The Fresh Loaf

News & Information for Amateur Bakers and Artisan Bread Enthusiasts

what should I bake for Easter?

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buns of steel's picture
buns of steel

what should I bake for Easter?

I'd like to bake some bread for with dinner, and a nice festive sweetened or enriched bread of some type.

 

The family is having spring lamb from a local farmer, poor little lamby, I'm not eating you :-(   So something that goes with that, the lamb will probably have rosemary so I'm thinking not the bread.

 

Any ideas? For some reason I'm feeling uninspired with the ideas and I'm hoping you'll throw some fresh ideas my way.

Mini Oven's picture
Mini Oven

Is mint bread too far fetched?   Does it even exist?

(My elves are now plucking at the mint plant and holding it under their noses and biting into the last loaf...)

staff of life's picture
staff of life

I read up on a few traditional Easter breads.  Light colored fruit and citrus seems to be a common theme.  I'm taking the recipe for Vanocka out of Leader's book, subbing white raisins for the dark and adding the zest of 1/2 large lemon plus 2 T freshly squeezed lemon juice.  If you're so inclined, coarsely grind 1 c of almonds with 3 T sugar and 4 t cinnamon and use this as a topping (adhere with an egg glaze) and you have Mandorlato, an Italian Easter bread.  Without the topping, it's Pashka which I believe is a Polish Easter bread.  (I'm sure someone here will correct me if I'm wrong; I've researched many traditional Easter breads and they all seem to blend together after a while.)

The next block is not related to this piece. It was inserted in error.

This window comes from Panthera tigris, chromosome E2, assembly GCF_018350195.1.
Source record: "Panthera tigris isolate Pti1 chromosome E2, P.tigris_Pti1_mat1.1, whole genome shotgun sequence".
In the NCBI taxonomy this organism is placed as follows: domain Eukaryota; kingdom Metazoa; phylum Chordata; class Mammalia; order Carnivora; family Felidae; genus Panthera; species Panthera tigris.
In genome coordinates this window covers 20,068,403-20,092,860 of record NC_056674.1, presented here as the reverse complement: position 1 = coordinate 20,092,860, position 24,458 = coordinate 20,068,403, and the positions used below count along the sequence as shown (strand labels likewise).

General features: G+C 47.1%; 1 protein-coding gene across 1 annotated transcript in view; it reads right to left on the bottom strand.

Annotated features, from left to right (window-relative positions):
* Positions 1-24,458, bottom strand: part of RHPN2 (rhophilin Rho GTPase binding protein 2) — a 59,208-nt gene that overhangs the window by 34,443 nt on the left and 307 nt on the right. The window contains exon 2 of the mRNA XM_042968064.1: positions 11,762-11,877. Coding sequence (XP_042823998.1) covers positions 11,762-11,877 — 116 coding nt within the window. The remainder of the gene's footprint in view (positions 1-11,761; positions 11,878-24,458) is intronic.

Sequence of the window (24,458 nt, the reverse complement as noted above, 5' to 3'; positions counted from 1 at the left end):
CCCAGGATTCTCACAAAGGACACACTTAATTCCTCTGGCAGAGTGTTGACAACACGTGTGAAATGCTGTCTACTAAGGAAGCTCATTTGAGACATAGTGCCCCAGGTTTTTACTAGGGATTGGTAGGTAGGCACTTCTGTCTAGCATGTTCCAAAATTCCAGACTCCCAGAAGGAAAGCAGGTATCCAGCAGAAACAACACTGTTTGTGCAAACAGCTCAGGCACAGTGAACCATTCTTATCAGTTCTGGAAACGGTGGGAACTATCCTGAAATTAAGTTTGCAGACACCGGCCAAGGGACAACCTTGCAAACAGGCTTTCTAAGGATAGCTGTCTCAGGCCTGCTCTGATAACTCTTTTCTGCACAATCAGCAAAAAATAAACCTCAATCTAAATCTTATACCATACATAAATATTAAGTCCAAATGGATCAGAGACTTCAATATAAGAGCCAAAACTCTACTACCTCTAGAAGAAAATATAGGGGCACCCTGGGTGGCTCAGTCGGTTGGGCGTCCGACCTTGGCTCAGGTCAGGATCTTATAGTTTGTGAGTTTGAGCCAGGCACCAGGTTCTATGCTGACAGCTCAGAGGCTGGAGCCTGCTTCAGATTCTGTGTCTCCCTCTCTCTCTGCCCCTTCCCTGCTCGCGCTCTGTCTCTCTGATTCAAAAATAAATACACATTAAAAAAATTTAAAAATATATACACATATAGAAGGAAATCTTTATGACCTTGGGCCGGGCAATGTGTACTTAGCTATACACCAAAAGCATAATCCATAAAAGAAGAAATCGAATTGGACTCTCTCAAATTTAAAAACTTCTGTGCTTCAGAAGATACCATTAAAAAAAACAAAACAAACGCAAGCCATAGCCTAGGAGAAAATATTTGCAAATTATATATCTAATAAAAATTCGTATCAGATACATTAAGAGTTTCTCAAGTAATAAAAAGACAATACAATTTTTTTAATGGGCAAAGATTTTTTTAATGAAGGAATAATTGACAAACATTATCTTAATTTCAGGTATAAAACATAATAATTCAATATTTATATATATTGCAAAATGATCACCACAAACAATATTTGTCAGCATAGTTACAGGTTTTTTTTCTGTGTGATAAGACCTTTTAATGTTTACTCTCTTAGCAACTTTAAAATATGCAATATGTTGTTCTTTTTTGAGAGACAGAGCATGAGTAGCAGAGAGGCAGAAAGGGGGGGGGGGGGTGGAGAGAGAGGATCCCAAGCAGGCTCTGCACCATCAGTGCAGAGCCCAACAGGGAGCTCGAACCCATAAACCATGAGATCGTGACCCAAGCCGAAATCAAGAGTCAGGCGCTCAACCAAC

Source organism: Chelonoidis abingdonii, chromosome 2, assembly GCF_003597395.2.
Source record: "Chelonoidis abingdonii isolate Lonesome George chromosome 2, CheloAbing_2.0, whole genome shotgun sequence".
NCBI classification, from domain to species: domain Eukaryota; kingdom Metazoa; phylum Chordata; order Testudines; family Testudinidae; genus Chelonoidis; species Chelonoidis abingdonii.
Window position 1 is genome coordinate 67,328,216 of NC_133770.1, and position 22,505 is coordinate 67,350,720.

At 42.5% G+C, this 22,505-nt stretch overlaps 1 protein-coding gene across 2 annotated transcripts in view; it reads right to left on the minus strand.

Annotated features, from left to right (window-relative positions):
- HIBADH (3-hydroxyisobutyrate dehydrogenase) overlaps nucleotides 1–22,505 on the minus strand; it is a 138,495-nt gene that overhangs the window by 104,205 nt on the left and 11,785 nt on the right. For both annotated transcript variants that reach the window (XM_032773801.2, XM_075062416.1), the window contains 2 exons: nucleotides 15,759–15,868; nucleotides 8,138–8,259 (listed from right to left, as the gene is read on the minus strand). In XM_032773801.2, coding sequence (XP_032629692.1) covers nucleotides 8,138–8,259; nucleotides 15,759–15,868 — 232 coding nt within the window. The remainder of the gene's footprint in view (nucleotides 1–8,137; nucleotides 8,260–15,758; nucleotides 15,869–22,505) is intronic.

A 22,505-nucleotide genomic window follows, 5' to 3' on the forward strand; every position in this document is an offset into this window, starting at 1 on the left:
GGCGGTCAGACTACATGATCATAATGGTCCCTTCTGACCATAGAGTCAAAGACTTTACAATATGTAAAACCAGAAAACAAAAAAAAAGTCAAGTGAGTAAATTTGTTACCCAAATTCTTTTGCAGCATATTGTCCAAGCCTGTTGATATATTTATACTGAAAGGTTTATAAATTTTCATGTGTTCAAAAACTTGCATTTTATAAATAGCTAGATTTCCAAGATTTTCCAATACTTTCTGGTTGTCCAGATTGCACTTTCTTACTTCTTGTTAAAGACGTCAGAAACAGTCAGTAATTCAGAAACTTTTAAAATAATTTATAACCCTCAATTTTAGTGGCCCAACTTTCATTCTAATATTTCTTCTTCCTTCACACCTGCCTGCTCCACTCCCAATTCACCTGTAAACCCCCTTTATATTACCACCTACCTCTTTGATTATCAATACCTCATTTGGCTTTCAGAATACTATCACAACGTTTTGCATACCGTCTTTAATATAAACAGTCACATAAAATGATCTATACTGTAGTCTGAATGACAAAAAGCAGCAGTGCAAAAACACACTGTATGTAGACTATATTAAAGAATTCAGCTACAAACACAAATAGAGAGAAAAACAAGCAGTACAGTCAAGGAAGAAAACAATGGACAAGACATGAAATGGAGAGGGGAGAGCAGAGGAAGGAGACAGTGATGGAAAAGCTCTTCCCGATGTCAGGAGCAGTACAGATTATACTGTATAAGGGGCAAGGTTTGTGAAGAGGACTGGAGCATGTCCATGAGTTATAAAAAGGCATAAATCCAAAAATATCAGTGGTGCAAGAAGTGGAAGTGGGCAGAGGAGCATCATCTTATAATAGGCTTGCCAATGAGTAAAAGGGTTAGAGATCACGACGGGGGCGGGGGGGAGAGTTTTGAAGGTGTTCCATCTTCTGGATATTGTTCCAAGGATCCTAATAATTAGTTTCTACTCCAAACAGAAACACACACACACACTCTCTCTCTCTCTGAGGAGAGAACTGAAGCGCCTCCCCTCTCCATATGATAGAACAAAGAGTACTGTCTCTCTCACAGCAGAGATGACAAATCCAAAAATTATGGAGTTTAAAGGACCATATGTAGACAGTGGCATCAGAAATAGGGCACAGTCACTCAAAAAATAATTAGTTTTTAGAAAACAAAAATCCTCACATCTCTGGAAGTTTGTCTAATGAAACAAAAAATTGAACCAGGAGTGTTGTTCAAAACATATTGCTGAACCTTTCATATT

SOL 

nbicomputers's picture
nbicomputers

rabbit bread

not realy a recipe but i do have some instruction sheets on how to make a bread shaped like a rabit

they are to long to post here but i will scan tem and put them on my web server and post a download link if anybody wants it.

 

RFMonaco's picture
RFMonaco

Hi Norm...may I take you up on your offer to post the Rabbit Bread link?

Thanks.....BTW...hoping you get the mail today if you haven't already got it already.

Let me know.

breadawe's picture
breadawe

Hot Cross Buns. The origins go back to pagan traditions of ancient cultures. Something to do with the four quarters of the moon. In jolly old England, before Queen Elizabeth the 1st passed a law, street venders used to sell them calling out "If ye have no daughters, Give them to your sons, One a penny, two a penny, Hot Cross buns". Thinking more about it Elizabeth decided it was ok for them to be sold at Easter, Christmas and funerals. They really are a Good Friday tradition, that started in 1361, but serving them today on Easter Sunday will please all. John in Spokane

Floydm's picture
Floydm

I'm definitely baking hot cross buns again.

maxamilliankolbe's picture
maxamilliankolbe

I may try Tsoureki, or Christopsomo, which is a twisted or braided bread that is eaten by many Greeks to break the 40 day fast of Lent.  Its translation means something like "epiphany" bread, representing the light of the Risen Lord making us partakers in His Divine nature.  I will also make Challah, since (to me) there is nothing like tying Judaism and Christianity together during the Easter season. 

buns of steel's picture
buns of steel

Mini Oven - I did see an Orange Mint bread in Richard Bertinet's book (I think it was in his book Dough versus his book Crust).  Interesting thought, its great throwing it out there and getting back things you'd never have thought of.